He stressed that the program is not about buying insurgents off the battlefield, and instead would provide development aid and services to their villages. "The idea is that you get the whole community benefiting and turning against the insurgency," Barrons said. "That's the basic philosophy."
Issuing the interim guidance to governors will help give the program momentum, even before it's officially announced, he said. "It says to the governors, `Go ahead and get on with reintegration. Form a committee of relevant folks. Look around your parish for opportunities. Start with discussion and engagement and tell us what we need to do to start this happening." Not everyone will embrace the plan. The idea of reintegrating insurgents already has faced resistance from Afghans who have suffered the past 30 years at the hands of repressive regimes, warlords or insurgent violence. In response to those concerns, the draft plan promises to "address the legitimate grievances of all: both disaffected individuals, groups and those who remained behind and suffered as a result of disunity and conflict." The initial focus for the reintegration will be in Kandahar, Helmand, Herat, Baghdis, Nangarhar, Kunduz and Baghlan provinces, the draft says. Those who join the peace process may either return home at once or spend up to 90 days in a secured demobilization center, with input from their village elders, making the transition off the battlefield.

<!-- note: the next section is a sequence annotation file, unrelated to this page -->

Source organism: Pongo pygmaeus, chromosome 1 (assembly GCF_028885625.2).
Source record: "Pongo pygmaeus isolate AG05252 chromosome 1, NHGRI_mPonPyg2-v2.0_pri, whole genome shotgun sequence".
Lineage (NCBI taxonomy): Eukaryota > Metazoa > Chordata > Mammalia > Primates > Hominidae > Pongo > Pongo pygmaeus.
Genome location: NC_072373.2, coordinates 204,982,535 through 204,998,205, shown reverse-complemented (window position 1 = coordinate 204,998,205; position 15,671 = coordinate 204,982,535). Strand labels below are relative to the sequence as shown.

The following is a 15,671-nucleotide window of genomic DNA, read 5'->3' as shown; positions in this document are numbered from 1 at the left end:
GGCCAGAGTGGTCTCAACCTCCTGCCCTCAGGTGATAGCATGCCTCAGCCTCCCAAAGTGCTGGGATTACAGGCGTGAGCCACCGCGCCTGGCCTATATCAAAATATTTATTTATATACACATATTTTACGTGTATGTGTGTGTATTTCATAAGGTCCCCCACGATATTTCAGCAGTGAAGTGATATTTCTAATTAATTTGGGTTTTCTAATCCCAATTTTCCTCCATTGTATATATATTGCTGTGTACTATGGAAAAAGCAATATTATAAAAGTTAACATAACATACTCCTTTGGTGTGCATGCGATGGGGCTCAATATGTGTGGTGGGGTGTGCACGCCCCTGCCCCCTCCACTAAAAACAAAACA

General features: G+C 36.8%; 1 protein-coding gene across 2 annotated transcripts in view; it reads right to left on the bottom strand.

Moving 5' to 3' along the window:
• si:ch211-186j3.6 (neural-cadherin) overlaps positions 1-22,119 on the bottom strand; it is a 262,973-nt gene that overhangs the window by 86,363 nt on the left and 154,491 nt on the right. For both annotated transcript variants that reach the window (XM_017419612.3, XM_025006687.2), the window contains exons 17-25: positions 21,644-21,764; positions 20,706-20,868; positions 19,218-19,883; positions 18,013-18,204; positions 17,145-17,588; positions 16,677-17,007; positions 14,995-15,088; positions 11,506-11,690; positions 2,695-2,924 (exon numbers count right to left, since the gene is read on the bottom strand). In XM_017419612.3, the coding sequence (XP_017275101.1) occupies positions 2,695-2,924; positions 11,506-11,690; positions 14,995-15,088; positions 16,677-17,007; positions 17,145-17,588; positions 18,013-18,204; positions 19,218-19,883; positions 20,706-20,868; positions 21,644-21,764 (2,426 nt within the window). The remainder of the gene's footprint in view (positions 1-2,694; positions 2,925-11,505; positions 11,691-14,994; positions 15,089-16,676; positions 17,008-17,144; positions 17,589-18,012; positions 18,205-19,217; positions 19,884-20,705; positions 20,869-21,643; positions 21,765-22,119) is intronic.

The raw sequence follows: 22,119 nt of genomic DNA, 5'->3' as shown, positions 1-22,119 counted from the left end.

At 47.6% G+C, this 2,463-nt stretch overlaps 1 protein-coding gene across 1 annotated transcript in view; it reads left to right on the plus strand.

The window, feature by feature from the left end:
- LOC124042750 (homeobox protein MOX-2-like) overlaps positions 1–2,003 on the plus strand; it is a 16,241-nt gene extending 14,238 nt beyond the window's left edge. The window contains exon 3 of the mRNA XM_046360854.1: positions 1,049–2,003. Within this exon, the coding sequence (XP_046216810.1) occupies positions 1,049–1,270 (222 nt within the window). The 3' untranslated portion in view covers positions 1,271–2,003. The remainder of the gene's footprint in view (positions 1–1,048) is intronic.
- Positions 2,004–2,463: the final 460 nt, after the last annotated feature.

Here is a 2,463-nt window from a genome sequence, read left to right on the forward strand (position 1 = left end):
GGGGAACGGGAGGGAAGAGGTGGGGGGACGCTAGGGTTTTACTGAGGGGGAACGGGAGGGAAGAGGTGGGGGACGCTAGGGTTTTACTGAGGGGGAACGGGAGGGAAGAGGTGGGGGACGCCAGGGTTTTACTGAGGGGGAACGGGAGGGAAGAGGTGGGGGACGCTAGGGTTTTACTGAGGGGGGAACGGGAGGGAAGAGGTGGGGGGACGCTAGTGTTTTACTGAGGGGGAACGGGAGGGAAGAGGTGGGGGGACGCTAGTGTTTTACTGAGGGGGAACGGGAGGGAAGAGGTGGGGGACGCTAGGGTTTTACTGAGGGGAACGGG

They will be given a biometrics identification card to make sure they only reintegrate once. Some will be granted amnesty, according to the draft. Depending on the circumstance, the program will offer ex-combatants humanitarian assistance, jobs and access to literacy and vocational training. The plan also calls for setting up centers to "mollify radicalized ideological beliefs" held by insurgents. Because there are not enough jobs in the private sector, the plan calls for setting up an Engineering and Construction Corps and an Agriculture Conservation Corps to support the national road system and public infrastructure, reforestation, water and irrigation projects.
Afghan officials insist that reintegration of fighters and reconciliation of the Taliban's top echelon need to be conducted in tandem. However, reconciling with top Taliban leaders, who harbored members of al-Qaida who orchestrated the Sept. 11, 2001, attacks is a delicate political topic, especially for the US "What President Karzai is saying, and we agree with this direction, is that you've got to look to see who is reconcilable," US Secretary of State Hillary Rodham Clinton said in a recent television interview. "Not everybody will be. We don't expect (Taliban leader) Mullah Omar to show up and say `Oh yeah, I'm giving up on my association with al-Qaida.' But we do think that there are leaders within the Taliban, in fact there are some already, who have come over to the other side."
The outreach to top Taliban leaders might include addressing the problem of hide-outs along the Afghan-Pakistan border, removing them from the UN sanction list and securing political accommodation and "potential exile to a third country," the draft says. Offering to delist Taliban leaders or granting them exile in another country "largely misses the mark," according to STRATFOR, a private security think tank in Austin, Texas. "While there have been reports that Mullah Omar is not seeking a governmental position, it is clear the movement as a whole ... seeks a restructuring of the existing government to provide for a greater role for Sharia (or Islamic law) and positions for themselves in that government."